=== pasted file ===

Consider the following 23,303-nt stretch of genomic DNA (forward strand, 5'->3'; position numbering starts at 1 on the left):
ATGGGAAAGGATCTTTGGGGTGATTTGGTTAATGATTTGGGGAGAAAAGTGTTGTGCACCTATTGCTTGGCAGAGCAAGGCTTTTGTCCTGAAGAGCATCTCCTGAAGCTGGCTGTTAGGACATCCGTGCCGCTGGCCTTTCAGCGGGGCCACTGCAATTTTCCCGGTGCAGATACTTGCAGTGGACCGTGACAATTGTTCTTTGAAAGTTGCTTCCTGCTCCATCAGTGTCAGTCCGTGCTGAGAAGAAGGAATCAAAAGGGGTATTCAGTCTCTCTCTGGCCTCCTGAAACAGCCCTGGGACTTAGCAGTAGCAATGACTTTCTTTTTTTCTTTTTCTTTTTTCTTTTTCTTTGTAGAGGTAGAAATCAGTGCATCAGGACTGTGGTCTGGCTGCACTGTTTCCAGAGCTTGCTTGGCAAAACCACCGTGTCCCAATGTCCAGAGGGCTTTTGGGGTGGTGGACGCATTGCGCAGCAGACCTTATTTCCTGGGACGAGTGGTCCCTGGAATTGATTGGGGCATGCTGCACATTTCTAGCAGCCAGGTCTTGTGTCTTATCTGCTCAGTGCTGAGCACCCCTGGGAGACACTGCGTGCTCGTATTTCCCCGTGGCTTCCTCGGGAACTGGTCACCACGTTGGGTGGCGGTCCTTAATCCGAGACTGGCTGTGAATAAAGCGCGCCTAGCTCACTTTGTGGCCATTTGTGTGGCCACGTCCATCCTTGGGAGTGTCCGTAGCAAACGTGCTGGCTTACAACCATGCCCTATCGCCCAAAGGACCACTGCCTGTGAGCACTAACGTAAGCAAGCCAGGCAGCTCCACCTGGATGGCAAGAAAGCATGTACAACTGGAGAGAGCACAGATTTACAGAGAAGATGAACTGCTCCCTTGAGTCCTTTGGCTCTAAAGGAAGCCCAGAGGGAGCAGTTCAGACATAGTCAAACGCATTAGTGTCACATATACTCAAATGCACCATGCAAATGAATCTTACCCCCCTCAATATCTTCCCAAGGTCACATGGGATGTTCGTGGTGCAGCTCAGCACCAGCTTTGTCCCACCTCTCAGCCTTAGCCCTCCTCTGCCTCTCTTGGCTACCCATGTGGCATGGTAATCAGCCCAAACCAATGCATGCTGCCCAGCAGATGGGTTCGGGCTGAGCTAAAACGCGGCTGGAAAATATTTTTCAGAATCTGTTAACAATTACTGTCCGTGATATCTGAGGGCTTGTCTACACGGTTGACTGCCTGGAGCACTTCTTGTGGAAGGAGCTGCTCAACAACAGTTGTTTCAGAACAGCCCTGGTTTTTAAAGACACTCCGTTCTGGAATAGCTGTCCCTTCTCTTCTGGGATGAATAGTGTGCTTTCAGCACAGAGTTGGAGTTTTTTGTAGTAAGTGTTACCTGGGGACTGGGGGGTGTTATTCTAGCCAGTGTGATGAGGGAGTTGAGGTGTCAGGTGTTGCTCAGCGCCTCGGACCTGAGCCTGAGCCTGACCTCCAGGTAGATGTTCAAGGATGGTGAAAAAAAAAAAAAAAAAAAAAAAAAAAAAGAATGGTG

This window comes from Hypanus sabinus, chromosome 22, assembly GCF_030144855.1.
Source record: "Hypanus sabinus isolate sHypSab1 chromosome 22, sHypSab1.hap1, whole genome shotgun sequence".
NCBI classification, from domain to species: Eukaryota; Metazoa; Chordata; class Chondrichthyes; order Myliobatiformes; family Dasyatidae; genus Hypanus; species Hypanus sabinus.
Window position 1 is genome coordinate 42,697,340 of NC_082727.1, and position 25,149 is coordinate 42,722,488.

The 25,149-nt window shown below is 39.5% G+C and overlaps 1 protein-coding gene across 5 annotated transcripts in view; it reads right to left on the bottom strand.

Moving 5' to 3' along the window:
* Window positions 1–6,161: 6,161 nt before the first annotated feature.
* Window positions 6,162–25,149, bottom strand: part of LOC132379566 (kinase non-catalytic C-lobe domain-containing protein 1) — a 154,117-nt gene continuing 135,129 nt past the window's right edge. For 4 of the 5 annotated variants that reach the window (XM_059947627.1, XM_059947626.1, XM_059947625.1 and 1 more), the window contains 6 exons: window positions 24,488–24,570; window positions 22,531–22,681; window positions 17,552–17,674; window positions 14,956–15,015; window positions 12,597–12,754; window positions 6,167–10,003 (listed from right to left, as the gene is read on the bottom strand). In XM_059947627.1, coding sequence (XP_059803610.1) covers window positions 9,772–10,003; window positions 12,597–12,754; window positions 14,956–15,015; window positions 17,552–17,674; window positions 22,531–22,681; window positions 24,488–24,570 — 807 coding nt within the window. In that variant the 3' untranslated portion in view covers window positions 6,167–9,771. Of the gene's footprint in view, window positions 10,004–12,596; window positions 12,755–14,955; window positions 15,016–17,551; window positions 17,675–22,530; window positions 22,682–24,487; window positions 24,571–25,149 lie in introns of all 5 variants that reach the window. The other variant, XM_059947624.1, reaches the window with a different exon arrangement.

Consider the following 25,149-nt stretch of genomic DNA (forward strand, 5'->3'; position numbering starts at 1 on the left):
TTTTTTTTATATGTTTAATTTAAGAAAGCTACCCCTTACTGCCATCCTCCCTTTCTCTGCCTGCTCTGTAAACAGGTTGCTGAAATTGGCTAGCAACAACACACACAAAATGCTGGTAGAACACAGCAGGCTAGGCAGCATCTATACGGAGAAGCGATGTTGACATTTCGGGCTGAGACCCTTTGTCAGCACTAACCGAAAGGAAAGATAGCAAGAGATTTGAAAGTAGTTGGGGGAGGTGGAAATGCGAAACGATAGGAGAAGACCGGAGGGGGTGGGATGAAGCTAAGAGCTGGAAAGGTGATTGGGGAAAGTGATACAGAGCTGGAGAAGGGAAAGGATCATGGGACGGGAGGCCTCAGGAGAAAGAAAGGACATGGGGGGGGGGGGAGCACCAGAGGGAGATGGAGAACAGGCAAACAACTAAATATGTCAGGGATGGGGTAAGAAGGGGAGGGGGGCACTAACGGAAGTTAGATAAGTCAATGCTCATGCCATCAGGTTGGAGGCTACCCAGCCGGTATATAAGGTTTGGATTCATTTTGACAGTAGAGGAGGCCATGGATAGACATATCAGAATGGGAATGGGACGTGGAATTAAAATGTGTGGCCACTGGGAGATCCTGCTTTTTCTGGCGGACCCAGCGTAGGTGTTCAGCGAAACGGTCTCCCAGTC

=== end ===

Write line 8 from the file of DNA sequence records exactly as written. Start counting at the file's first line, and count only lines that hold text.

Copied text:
Moving 5' to 3' along the window: